Forms flew back and forth. Slowly mobile phones made an appearance as students called home with good news and bad. Even here it was possible for indecision to mess things up. Students and companies coolly reneged on offers made informally over the table.

I want to talk to the director of this institute right now, some miffed recruiter would say. Yeah, that is not going to happen, the Placecommer would reply.

How dare you talk to me like that, I work for SuperDuperBank, one fellow screamed at me. Sorry about that but this is the job I have been elected to do and you shouting won’t change that I said, more out of exhaustion than bravery. OK, fine, then I am very upset and would you consider a job with us, he said.

It was madness.

Around two weeks later, shortly after lunch time, we placed the last remaining student left in our batch. Exhausted but relieved, the entire Placecom trudged into a classroom for a buffet. We ate quickly, if I recall, because that is how we had done everything for many months. Quickly, efficiently, with as little waste as possible.

The only dish I can recall eating is some kind of hideous Russian salad with peas and carrots in gloopy mayonnaise. Afterwards I lit a cigar I had been carrying inside the breast pocket of my tired suit jacket. It was horrible but wonderful.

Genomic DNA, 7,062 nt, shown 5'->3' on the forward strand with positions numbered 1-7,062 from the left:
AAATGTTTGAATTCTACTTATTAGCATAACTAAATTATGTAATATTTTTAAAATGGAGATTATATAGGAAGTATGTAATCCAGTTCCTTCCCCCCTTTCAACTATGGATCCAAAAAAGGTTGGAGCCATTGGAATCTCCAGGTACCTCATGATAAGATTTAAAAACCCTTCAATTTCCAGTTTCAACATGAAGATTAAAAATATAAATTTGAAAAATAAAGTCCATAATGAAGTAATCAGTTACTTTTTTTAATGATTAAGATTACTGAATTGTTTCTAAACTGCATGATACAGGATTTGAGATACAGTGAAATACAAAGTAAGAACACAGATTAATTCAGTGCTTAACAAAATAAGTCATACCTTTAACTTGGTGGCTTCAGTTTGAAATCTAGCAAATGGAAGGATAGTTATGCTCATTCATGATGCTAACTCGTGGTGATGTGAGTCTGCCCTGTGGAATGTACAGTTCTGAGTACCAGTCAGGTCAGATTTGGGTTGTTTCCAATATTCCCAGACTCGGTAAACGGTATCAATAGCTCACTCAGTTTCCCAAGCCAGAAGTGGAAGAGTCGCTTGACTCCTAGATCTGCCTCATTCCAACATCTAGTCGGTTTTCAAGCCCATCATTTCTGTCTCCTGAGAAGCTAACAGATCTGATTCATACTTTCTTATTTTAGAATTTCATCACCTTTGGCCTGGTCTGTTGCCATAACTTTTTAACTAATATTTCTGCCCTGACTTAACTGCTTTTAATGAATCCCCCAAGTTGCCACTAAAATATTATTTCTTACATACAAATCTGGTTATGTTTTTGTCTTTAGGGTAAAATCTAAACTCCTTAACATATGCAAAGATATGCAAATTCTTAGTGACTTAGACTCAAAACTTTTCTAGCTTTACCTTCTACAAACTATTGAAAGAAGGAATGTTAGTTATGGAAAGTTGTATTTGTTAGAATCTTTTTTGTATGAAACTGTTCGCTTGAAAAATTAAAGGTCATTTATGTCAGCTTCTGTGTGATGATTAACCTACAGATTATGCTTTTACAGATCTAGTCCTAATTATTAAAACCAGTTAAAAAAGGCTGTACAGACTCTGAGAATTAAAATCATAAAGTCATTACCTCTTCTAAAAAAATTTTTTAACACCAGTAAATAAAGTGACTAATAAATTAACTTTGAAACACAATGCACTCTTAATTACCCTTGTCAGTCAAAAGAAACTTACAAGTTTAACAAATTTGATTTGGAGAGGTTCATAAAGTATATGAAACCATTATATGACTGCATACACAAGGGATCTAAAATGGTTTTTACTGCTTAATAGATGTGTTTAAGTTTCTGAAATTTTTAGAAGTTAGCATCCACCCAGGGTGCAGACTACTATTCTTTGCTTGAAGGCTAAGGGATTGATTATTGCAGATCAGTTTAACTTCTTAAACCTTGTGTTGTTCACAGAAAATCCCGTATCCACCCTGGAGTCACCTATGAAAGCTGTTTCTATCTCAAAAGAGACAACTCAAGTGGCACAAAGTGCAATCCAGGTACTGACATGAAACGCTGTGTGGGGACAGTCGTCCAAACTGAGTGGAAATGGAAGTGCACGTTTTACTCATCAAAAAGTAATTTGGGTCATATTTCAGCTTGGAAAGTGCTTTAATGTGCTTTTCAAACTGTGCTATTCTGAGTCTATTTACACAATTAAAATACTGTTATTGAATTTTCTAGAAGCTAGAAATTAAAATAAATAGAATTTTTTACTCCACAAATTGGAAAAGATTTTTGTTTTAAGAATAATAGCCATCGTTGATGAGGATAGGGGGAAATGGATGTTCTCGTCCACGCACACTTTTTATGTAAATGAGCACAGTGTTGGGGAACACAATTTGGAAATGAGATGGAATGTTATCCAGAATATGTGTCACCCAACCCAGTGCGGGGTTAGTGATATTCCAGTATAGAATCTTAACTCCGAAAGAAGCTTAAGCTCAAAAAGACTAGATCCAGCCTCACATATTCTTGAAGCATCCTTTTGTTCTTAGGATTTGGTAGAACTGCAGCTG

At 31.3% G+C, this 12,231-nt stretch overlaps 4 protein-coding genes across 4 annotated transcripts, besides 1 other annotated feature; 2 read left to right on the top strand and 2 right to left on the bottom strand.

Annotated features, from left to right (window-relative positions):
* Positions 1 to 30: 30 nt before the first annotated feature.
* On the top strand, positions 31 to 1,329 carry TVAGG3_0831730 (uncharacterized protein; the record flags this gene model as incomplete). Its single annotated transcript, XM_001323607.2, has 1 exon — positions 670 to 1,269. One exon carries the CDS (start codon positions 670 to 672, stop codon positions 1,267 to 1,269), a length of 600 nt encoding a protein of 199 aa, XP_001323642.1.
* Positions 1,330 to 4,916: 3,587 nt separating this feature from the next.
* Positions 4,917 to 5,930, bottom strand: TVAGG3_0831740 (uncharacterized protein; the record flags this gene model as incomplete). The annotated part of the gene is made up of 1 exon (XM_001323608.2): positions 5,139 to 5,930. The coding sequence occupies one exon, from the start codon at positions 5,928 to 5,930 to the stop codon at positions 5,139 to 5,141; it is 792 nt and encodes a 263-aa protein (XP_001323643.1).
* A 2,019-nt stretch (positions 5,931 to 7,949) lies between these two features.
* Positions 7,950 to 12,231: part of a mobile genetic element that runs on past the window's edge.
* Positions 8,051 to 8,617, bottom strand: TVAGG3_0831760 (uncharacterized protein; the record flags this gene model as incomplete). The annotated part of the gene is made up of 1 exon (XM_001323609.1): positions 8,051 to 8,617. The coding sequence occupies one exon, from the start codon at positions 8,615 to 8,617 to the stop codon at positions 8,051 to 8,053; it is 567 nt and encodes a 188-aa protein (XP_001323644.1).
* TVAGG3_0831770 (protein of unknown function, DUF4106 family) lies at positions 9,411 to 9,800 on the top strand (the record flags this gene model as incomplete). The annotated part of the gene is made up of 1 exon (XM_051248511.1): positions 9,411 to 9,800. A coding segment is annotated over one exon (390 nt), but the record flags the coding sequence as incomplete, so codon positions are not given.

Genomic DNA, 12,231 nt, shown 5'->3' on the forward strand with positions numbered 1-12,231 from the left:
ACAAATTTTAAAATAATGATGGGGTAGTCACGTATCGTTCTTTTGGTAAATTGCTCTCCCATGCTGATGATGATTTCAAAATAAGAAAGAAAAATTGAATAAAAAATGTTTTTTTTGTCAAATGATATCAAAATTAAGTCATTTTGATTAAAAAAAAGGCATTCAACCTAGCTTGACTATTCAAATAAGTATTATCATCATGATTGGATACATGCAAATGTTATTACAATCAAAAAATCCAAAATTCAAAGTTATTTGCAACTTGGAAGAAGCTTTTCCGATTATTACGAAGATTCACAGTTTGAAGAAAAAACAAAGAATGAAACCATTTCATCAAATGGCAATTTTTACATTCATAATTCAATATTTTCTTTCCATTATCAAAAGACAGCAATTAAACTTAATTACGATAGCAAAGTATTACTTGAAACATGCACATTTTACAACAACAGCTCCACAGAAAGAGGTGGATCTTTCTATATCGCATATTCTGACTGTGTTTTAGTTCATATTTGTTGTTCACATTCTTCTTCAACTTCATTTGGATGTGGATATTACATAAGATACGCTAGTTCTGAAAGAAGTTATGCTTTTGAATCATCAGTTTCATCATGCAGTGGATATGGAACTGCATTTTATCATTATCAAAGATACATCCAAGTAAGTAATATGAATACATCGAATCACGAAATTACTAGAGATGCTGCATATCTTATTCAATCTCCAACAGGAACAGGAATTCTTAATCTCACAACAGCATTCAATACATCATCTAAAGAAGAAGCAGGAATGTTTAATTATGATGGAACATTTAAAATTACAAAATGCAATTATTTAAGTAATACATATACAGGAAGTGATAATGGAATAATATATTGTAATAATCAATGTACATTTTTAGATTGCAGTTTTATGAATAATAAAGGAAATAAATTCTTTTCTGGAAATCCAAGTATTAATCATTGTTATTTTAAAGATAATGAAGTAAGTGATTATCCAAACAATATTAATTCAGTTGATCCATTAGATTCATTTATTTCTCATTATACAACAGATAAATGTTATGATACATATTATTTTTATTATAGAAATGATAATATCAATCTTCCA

When you live in a campus full of “alphas” not a lot of people come over and thank you for favours done.

Everyone likes to think that they, and only they, are responsible for the jobs they’ve got. And this is doubly the case in that period of campus-wide elation after a campus placement season. But some days later, during our convocation, as I went up on stage to pick up my diploma, a loud cheer went up from the students. Good job with placements, one of the dignitaries on the stage said. I smiled and nodded.

IIM Ahmedabad is perhaps the finest educational institution in the country. But at least some of that aura comes from its phenomenal placement record.

And this is true for countless campuses all over India. Far from being a celebration of the competent and a harbinger of fortunes to come, campus placements are the final, brutal test the education system throws at you before you are set free.

Behind every smiling face flinging paper into the air is a unique story.